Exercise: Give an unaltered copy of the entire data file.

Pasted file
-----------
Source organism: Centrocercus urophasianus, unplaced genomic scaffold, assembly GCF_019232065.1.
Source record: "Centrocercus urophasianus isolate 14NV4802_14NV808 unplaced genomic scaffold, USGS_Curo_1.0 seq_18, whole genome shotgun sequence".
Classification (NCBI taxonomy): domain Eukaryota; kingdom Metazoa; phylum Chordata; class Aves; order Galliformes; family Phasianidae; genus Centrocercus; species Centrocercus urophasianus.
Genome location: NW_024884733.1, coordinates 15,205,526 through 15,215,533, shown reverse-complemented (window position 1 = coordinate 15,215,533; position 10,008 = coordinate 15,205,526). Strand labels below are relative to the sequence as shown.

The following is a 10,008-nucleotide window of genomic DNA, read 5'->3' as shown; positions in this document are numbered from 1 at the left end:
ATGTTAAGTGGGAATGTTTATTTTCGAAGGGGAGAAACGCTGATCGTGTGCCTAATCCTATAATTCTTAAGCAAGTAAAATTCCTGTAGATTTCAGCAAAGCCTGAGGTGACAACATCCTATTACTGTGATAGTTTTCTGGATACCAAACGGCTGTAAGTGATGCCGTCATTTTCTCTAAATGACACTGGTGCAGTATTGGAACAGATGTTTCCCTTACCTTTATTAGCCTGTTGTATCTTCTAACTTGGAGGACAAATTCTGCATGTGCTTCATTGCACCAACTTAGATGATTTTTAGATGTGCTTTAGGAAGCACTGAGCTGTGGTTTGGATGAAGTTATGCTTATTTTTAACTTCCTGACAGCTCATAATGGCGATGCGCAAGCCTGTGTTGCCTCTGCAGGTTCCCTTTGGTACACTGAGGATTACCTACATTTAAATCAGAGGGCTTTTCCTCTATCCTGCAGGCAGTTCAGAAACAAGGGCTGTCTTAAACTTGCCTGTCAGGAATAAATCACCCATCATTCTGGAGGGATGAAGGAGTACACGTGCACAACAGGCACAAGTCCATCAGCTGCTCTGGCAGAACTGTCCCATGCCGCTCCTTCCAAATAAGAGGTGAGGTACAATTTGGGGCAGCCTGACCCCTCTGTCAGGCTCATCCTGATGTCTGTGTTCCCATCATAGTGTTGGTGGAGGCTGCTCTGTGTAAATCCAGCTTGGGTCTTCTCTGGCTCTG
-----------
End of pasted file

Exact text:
Source organism: Centrocercus urophasianus, unplaced genomic scaffold, assembly GCF_019232065.1.
Source record: "Centrocercus urophasianus isolate 14NV4802_14NV808 unplaced genomic scaffold, USGS_Curo_1.0 seq_18, whole genome shotgun sequence".
Classification (NCBI taxonomy): domain Eukaryota; kingdom Metazoa; phylum Chordata; class Aves; order Galliformes; family Phasianidae; genus Centrocercus; species Centrocercus urophasianus.
Genome location: NW_024884733.1, coordinates 15,205,526 through 15,215,533, shown reverse-complemented (window position 1 = coordinate 15,215,533; position 10,008 = coordinate 15,205,526). Strand labels below are relative to the sequence as shown.

The following is a 10,008-nucleotide window of genomic DNA, read 5'->3' as shown; positions in this document are numbered from 1 at the left end:
ATGTTAAGTGGGAATGTTTATTTTCGAAGGGGAGAAACGCTGATCGTGTGCCTAATCCTATAATTCTTAAGCAAGTAAAATTCCTGTAGATTTCAGCAAAGCCTGAGGTGACAACATCCTATTACTGTGATAGTTTTCTGGATACCAAACGGCTGTAAGTGATGCCGTCATTTTCTCTAAATGACACTGGTGCAGTATTGGAACAGATGTTTCCCTTACCTTTATTAGCCTGTTGTATCTTCTAACTTGGAGGACAAATTCTGCATGTGCTTCATTGCACCAACTTAGATGATTTTTAGATGTGCTTTAGGAAGCACTGAGCTGTGGTTTGGATGAAGTTATGCTTATTTTTAACTTCCTGACAGCTCATAATGGCGATGCGCAAGCCTGTGTTGCCTCTGCAGGTTCCCTTTGGTACACTGAGGATTACCTACATTTAAATCAGAGGGCTTTTCCTCTATCCTGCAGGCAGTTCAGAAACAAGGGCTGTCTTAAACTTGCCTGTCAGGAATAAATCACCCATCATTCTGGAGGGATGAAGGAGTACACGTGCACAACAGGCACAAGTCCATCAGCTGCTCTGGCAGAACTGTCCCATGCCGCTCCTTCCAAATAAGAGGTGAGGTACAATTTGGGGCAGCCTGACCCCTCTGTCAGGCTCATCCTGATGTCTGTGTTCCCATCATAGTGTTGGTGGAGGCTGCTCTGTGTAAATCCAGCTTGGGTCTTCTCTGGCTCTG